BOJ Rules Out Rapid Rate Hikes, Signals Ending Risky Asset Buying

REUTERS/Issei Kato/File Photo
Japanese national flag is hoisted atop the headquarters of Bank of Japan in Tokyo, Japan September 20, 2023.

NARA, Japan (Reuters) – The Bank of Japan will likely end its risky asset purchases but avoid raising interest rates rapidly when scaling back monetary support, Deputy Governor Shinichi Uchida said in the strongest hint to date that an end to its massive stimulus was nearing.

Service-sector prices are rising as more companies hike wages and pass on rising labor costs, Uchida said, signaling his growing conviction that conditions for phasing out stimulus were falling into place.

“If sustainable and stable achievement of our 2% inflation target comes in sight, the large-scale monetary easing will have fulfilled its role and we’ll explore whether it should be revised,” Uchida said in a closely-watched speech in Nara, western Japan, on Thursday.

Ending negative interest rates, a move markets expect to happen either in March or April, would be equivalent to hiking short-term interest rates by 0.1% percentage point, he said.

“Even if the BOJ were to end our negative interest rate policy, it’s hard to imagine a path in which it would then keep raising the interest rate rapidly,” Uchida said.

The remarks by Uchida, which were closely watched by markets due to his record of dropping key policy hints, heighten the chance the BOJ will soon pull short-term interest rates out of negative territory and overhaul other parts of the stimulus framework.

Uchida has been considered by markets as among those in the board more cautious about an early exit. In July last year, he said ending negative rates would be appropriate only when demand-driven inflation becomes too strong.

However, his comments on Thursday indicate increasingly hawkish thinking in the BOJ’s nine-member board.

All the same, the yen JPY= and Japan’s 10-year government bond yield fell, while the Nikkei stock average .N225 rose after the speech as investors reacted to his remarks ruling out the chance of rapid rate hikes.

“It sounds as if the BOJ is laying the groundwork for ending negative rates to minimize any market shock when it actually moves,” said Toru Suehiro, chief economist at Daiwa Securities.

“An end to negative rate has become a given,” he said, predicting April as the most likely timing of an exit.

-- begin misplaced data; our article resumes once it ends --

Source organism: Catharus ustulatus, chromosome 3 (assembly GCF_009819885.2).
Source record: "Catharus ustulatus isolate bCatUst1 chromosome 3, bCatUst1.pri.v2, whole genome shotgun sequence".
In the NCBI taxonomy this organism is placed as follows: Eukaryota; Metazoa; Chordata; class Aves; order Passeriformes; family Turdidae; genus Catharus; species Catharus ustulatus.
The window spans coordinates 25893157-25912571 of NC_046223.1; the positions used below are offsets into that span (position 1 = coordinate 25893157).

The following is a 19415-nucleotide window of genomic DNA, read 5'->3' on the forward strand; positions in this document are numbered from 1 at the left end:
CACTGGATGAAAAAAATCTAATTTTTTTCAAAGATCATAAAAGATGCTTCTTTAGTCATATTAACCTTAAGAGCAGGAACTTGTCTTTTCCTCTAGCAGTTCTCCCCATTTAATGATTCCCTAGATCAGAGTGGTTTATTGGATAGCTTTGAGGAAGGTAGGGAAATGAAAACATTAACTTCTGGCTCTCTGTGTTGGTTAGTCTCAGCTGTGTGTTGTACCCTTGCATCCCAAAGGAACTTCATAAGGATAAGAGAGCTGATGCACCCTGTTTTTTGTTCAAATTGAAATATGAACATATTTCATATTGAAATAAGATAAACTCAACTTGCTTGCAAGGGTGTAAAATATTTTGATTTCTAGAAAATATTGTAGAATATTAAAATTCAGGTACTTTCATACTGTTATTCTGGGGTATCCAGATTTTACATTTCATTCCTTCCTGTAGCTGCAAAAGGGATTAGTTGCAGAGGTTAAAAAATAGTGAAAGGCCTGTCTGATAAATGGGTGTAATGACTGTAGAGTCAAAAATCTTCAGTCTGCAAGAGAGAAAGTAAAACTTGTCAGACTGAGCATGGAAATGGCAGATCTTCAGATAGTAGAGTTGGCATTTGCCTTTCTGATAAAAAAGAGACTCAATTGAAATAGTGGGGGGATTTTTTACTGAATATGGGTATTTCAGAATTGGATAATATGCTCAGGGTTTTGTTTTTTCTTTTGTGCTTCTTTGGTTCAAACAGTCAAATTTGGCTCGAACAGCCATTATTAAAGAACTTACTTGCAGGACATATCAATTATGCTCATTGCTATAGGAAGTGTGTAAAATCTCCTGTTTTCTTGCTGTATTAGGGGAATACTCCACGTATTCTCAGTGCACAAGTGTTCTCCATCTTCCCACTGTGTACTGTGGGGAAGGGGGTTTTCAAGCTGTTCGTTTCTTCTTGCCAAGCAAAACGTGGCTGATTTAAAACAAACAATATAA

Under its stimulus program, the BOJ guides short-term interest rates at -0.1% and the 10-year government bond yield around 0%. It also buys government bonds and risky assets to pump money into the economy.

As markets price in the chance of a near-term end to negative rates, investors are shifting their attention to the pace of subsequent interest rate hikes and the order in which the BOJ could remove other aspects of its stimulus framework.

Uchida said it would be “natural” for the BOJ to end its purchases of risky assets such as exchange-traded funds (ETF) and trust funds investing in property, once it judges that sustained achievement of 2% inflation is within sight.

He also said the BOJ would not sharply reduce the amount of government bond purchases, and ensure long-term interest rates do not spike abruptly, upon ending its bond yield control.

“If the BOJ does revise the framework, it would incline more toward letting market forces determine interest rates,” Uchida said. “In doing so, however, it will take careful measures so as not to create discontinuity before and after the revision.”

Once the BOJ judges that conditions for shifting policy have been met, it will look comprehensively at each tool and decide how best to overhaul the stimulus package, Uchida said.

“The future interest rate path will depend on economic and price developments ahead,” he told a news conference later on Thursday, when asked whether the BOJ would forgo hiking rates for some time after ending negative rates.

A career central banker, Uchida has been deeply involved in crafting many elements of the BOJ’s massive stimulus program including negative interest rates and yield curve control (YCC). His views are thus seen as key to the timing and means of dismantling the program.

The BOJ has been laying the groundwork to end negative rates by April and overhaul other parts of its ultra-loose monetary framework, but is likely to go slow on any subsequent policy tightening amid lingering risks, sources have told Reuters.